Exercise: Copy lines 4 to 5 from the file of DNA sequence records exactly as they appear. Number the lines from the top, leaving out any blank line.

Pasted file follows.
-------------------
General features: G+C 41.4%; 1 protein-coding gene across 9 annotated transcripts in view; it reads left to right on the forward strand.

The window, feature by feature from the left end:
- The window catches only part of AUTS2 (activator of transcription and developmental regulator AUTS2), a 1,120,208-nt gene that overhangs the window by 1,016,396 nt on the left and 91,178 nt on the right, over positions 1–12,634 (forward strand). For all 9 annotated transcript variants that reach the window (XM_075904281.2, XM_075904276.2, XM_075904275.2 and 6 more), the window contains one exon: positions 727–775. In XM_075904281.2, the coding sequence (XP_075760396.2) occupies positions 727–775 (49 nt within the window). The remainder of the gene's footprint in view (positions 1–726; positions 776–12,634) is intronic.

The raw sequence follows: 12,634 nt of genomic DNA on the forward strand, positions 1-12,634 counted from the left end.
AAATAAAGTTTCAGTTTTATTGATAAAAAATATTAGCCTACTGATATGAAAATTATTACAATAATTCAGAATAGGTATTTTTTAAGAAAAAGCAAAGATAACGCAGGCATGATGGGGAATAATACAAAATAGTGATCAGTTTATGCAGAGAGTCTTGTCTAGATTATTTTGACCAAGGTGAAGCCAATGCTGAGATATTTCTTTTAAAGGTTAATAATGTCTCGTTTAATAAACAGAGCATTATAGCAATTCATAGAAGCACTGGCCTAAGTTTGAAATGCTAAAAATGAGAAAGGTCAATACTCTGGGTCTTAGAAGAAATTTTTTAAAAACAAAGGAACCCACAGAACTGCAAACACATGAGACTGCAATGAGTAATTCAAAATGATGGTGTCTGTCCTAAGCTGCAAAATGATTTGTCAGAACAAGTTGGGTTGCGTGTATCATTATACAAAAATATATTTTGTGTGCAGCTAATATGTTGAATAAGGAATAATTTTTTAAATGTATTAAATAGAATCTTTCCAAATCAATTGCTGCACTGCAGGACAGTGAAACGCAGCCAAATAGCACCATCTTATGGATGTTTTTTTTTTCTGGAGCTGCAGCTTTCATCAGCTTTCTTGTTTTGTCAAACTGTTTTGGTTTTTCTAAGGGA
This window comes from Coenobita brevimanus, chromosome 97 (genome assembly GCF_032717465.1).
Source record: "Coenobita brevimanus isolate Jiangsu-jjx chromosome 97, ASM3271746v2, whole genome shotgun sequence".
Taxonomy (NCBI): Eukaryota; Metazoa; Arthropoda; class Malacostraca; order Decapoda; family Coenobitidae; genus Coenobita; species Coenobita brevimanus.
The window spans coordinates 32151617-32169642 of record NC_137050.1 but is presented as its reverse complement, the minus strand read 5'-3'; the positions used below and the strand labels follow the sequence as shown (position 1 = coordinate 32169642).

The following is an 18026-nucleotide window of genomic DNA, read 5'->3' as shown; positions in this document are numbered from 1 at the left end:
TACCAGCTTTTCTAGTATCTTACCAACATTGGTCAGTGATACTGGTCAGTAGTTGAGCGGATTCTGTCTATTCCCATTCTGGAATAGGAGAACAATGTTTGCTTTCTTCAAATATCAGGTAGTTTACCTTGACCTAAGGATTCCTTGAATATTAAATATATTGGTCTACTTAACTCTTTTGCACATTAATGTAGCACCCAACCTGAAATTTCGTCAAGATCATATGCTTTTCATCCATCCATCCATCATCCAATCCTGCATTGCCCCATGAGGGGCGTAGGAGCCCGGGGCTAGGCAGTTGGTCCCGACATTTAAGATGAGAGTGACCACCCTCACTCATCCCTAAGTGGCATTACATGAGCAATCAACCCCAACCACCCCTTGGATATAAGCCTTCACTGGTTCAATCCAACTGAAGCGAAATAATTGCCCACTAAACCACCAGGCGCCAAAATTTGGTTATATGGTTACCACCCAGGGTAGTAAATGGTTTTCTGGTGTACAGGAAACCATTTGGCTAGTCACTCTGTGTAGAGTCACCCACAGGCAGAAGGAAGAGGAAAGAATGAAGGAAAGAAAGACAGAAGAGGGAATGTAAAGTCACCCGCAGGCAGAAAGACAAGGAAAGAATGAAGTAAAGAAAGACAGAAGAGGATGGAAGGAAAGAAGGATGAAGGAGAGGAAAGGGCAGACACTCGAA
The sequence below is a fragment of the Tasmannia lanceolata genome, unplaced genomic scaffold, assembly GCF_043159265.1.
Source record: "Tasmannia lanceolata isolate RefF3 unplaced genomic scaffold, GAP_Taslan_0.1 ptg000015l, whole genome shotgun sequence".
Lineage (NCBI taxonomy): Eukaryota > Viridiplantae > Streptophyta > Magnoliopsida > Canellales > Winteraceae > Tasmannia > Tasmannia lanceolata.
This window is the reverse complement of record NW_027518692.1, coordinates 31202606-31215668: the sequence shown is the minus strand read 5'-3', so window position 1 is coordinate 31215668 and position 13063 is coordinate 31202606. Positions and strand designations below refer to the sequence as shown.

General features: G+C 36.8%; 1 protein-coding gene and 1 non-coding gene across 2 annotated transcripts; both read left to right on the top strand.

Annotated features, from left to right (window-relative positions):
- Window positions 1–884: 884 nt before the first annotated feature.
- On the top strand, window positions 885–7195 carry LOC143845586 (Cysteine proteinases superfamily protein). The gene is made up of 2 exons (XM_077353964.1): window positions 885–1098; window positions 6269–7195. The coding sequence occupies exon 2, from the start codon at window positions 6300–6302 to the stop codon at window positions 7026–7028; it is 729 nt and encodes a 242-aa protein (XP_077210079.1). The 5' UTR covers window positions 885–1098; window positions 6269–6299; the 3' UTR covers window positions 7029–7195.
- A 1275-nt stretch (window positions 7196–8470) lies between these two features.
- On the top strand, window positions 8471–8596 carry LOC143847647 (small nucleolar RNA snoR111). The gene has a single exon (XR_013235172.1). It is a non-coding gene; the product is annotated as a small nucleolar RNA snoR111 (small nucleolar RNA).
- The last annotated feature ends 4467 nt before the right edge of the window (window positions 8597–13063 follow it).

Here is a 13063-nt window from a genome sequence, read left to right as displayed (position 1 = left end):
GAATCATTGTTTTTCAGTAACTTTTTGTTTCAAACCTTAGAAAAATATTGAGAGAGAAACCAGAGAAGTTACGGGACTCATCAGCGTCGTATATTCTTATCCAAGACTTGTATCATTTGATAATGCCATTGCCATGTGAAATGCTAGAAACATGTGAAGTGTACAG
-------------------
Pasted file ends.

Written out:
The raw sequence follows: 12,634 nt of genomic DNA on the forward strand, positions 1-12,634 counted from the left end.
AAATAAAGTTTCAGTTTTATTGATAAAAAATATTAGCCTACTGATATGAAAATTATTACAATAATTCAGAATAGGTATTTTTTAAGAAAAAGCAAAGATAACGCAGGCATGATGGGGAATAATACAAAATAGTGATCAGTTTATGCAGAGAGTCTTGTCTAGATTATTTTGACCAAGGTGAAGCCAATGCTGAGATATTTCTTTTAAAGGTTAATAATGTCTCGTTTAATAAACAGAGCATTATAGCAATTCATAGAAGCACTGGCCTAAGTTTGAAATGCTAAAAATGAGAAAGGTCAATACTCTGGGTCTTAGAAGAAATTTTTTAAAAACAAAGGAACCCACAGAACTGCAAACACATGAGACTGCAATGAGTAATTCAAAATGATGGTGTCTGTCCTAAGCTGCAAAATGATTTGTCAGAACAAGTTGGGTTGCGTGTATCATTATACAAAAATATATTTTGTGTGCAGCTAATATGTTGAATAAGGAATAATTTTTTAAATGTATTAAATAGAATCTTTCCAAATCAATTGCTGCACTGCAGGACAGTGAAACGCAGCCAAATAGCACCATCTTATGGATGTTTTTTTTTTCTGGAGCTGCAGCTTTCATCAGCTTTCTTGTTTTGTCAAACTGTTTTGGTTTTTCTAAGGGA